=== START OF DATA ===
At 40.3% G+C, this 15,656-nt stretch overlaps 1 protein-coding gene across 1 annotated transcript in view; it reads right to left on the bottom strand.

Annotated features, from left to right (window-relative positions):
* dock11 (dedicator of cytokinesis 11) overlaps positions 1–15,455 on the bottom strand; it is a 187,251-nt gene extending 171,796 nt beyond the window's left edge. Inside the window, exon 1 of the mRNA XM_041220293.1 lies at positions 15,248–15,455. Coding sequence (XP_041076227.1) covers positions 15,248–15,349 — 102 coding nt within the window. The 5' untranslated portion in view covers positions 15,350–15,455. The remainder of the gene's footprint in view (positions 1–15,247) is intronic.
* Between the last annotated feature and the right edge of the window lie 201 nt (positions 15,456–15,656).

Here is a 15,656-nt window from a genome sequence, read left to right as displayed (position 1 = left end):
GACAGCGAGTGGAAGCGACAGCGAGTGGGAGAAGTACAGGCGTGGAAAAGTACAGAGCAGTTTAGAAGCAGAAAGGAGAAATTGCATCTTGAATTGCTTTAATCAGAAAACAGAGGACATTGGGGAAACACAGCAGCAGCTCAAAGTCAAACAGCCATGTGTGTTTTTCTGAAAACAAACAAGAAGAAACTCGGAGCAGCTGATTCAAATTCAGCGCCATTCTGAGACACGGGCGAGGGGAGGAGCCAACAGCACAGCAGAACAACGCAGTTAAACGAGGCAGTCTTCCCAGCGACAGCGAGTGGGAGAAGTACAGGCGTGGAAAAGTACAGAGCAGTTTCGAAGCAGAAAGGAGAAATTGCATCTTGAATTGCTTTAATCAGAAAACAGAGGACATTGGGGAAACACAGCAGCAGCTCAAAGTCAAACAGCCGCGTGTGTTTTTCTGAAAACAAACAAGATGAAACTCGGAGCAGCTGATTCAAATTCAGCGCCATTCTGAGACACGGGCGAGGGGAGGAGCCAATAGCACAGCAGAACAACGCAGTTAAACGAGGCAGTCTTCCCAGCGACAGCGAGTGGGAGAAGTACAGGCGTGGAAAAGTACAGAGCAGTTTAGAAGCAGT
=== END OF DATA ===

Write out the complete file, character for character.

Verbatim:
At 40.3% G+C, this 15,656-nt stretch overlaps 1 protein-coding gene across 1 annotated transcript in view; it reads right to left on the bottom strand.

Annotated features, from left to right (window-relative positions):
* dock11 (dedicator of cytokinesis 11) overlaps positions 1–15,455 on the bottom strand; it is a 187,251-nt gene extending 171,796 nt beyond the window's left edge. Inside the window, exon 1 of the mRNA XM_041220293.1 lies at positions 15,248–15,455. Coding sequence (XP_041076227.1) covers positions 15,248–15,349 — 102 coding nt within the window. The 5' untranslated portion in view covers positions 15,350–15,455. The remainder of the gene's footprint in view (positions 1–15,247) is intronic.
* Between the last annotated feature and the right edge of the window lie 201 nt (positions 15,456–15,656).

Here is a 15,656-nt window from a genome sequence, read left to right as displayed (position 1 = left end):
GACAGCGAGTGGAAGCGACAGCGAGTGGGAGAAGTACAGGCGTGGAAAAGTACAGAGCAGTTTAGAAGCAGAAAGGAGAAATTGCATCTTGAATTGCTTTAATCAGAAAACAGAGGACATTGGGGAAACACAGCAGCAGCTCAAAGTCAAACAGCCATGTGTGTTTTTCTGAAAACAAACAAGAAGAAACTCGGAGCAGCTGATTCAAATTCAGCGCCATTCTGAGACACGGGCGAGGGGAGGAGCCAACAGCACAGCAGAACAACGCAGTTAAACGAGGCAGTCTTCCCAGCGACAGCGAGTGGGAGAAGTACAGGCGTGGAAAAGTACAGAGCAGTTTCGAAGCAGAAAGGAGAAATTGCATCTTGAATTGCTTTAATCAGAAAACAGAGGACATTGGGGAAACACAGCAGCAGCTCAAAGTCAAACAGCCGCGTGTGTTTTTCTGAAAACAAACAAGATGAAACTCGGAGCAGCTGATTCAAATTCAGCGCCATTCTGAGACACGGGCGAGGGGAGGAGCCAATAGCACAGCAGAACAACGCAGTTAAACGAGGCAGTCTTCCCAGCGACAGCGAGTGGGAGAAGTACAGGCGTGGAAAAGTACAGAGCAGTTTAGAAGCAGT